Going viral: logic or luck?

W hen trying to reach a B2B market, your primary audience will be a lot more targeted than what the likes of Joe Media, UniLad and LADBible are chasing. Platforms such as these are driven by the prospect of each piece of their content going viral.

One can argue that mass popularity should be the aim behind posting any social media content, be it a high-budget YouTube video or a series of tweets. But, while going viral may generate a large audience number, it doesn’t mean that these viewers will be relevant to your business or they have any interest in investing their time or money into your product or services.

As a B2B company, it is far more important to ensure that your content resonates with your core audience, rather than pursuing popularity at all costs. That doesn’t mean we can’t learn a thing or two from viral content though.

What makes something go viral?

We should first note that almost all viral content relies on an element of luck. Take for example that BBC interview which sees the interviewee’s children bound into the room. This wasn’t planned. Nor did the reporter find it funny at the time, but that unplanned spontaneity attracted a mass audience.

Ten years previously, in the early days of YouTube, the biggest viral video was Charlie Bit My Finger which gained 120 million views in just over two years (now well over 800m). Why did it gain so many views? Well it was just funny, but it also wasn’t contrived in any way.

The truth is that popular viral content is often a complete accident. Another excellent example is BonPon511, an Instagram account featuring an elderly Japanese couple. “Bon” and “Pon” who post selfies of themselves in sophisticated settings, wearing neat, stylish clothing. Their account has become one of the most unexpected viral hits in recent years, quickly amassing 720,000 Instagram followers. They are now setting up their own fashion label.

The lesson here though is that BonPon511 were not trying to become famous – their success was largely down to chance. They are a sweet couple from Sendai who enjoyed using Instagram, and are loved partly due to the honest, quirky nature of their content – something that a business with its own unique branding can simply replicate.

What tricks and techniques bring success?

Although success can be largely random, there are tricks and techniques that you can use to heighten the chances of content succeeding. This includes an ability to respond quickly to breaking events (sometimes referred to as newsjacking) and an awareness of social trends.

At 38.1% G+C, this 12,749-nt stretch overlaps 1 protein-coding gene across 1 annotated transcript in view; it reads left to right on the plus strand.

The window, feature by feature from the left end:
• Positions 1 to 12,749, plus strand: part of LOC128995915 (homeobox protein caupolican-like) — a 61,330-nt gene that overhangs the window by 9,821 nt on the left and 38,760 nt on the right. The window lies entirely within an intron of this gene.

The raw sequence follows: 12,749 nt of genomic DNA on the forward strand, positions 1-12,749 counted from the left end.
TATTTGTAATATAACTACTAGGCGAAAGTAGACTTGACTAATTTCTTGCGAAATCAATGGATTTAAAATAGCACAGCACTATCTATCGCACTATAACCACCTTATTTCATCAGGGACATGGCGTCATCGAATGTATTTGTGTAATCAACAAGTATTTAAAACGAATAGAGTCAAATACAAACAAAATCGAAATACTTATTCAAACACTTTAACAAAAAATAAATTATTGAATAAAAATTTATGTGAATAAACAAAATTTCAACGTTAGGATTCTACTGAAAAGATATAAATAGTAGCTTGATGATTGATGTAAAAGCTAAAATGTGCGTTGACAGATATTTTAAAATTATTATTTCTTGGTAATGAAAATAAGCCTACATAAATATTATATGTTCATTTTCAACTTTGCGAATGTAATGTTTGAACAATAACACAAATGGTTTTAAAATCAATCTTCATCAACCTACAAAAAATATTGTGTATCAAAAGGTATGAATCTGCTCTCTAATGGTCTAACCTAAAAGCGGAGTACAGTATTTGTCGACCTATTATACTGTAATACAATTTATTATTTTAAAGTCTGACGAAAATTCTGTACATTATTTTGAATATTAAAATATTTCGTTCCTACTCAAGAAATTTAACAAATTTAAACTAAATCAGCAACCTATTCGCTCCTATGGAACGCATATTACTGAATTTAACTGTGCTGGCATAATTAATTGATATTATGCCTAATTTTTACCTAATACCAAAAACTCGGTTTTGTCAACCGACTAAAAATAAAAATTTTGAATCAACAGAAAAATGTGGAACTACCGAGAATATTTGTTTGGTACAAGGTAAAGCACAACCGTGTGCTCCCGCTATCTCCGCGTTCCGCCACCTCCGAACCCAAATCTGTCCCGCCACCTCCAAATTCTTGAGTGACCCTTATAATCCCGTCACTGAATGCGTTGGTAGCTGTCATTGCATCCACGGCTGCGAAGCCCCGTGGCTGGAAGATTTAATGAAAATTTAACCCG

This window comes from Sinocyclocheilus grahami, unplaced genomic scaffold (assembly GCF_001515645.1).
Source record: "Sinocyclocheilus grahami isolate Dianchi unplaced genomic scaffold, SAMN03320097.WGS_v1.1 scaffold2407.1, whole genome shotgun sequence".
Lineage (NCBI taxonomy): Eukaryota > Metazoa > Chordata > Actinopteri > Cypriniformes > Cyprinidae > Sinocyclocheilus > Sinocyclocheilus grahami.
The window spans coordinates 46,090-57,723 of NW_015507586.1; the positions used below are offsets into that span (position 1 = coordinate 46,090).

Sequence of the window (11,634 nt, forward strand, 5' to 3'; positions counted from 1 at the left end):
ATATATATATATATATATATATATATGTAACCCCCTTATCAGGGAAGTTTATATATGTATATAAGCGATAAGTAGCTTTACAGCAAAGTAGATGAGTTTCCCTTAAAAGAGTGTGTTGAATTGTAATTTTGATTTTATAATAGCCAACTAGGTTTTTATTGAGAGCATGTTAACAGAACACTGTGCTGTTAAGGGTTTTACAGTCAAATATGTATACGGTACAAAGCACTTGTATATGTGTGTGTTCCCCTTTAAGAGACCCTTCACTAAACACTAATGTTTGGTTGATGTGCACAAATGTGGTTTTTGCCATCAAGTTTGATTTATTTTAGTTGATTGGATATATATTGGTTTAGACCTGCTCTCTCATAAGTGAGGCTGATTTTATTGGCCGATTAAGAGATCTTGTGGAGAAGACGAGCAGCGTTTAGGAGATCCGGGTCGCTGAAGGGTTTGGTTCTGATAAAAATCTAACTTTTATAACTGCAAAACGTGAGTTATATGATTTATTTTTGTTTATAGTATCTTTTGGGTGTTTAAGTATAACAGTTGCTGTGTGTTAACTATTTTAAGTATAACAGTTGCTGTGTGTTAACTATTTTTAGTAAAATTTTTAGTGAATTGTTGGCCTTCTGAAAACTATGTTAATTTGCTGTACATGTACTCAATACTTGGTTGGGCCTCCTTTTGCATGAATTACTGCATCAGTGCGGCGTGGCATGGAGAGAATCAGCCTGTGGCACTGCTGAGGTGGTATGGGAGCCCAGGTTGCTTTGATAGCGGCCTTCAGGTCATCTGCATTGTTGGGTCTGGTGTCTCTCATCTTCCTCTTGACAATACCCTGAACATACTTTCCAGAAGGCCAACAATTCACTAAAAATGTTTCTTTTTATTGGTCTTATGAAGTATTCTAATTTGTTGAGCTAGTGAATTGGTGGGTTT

Tapping into the hot topics that people care about on a personal level can attract large audience numbers. Memes have become increasingly popular over the recent years, especially when they respond to stories of high-interest.

In the B2B world though, memes can be a little vacuous. While it can generate engagement, it is important that your primary audience grasps why this content is relevant to both you and them, or it won’t bring you both closer together.

Newsjacking doesn’t always pay-off

Trying to tap into a cultural trend doesn’t always work either and it can negatively impact your brand if done badly. Take Pepsi and DiGiorno as two examples. Pepsi’s “Live for Now Moments Anthem” advert sought to use a hot topic to gain media coverage, by suggesting that civil rights disputes could be resolved by giving police officers a can of soda. The video went viral for the wrong reasons, after drawing criticism for trivialising serious issues – not least by Martin Luther King’s daughter.

Pizza firm DiGiorno also caused self-inflicted damage by trying to tap into the trending hashtag #WhyIStayed – which was being used to highlight the suffering of domestic abuse victims. By implying that customers “stayed” because they “had pizza”, DiGiorno prompted a furious backlash online.

The audience always decides

While it can certainly pay dividends to have ambitions beyond your current audience, we should be wary that we don’t neglect that core base. Content that is hurriedly designed or poorly executed can quickly alienate this audience and undo months of hard work.

Instead, brands should draw strength from their base. Just look at one of the biggest viral hits of them all, Gangnam Style. This was a song, and dance, that achieved international success by focusing on a lifestyle choice in the creator’s hometown district of Gangnam in Seoul, Korea.

It is foolish to think we can control what will go viral and what will not – that decision is made by the public. So, it is better to focus on creating great content that works for your audience first, then trying to find ways in which to broaden its appeal. If it does catch on, great. But just bear in mind, there are perils to doing things the other way around.

The author

Eryl is a Junior Account Manager in the London office

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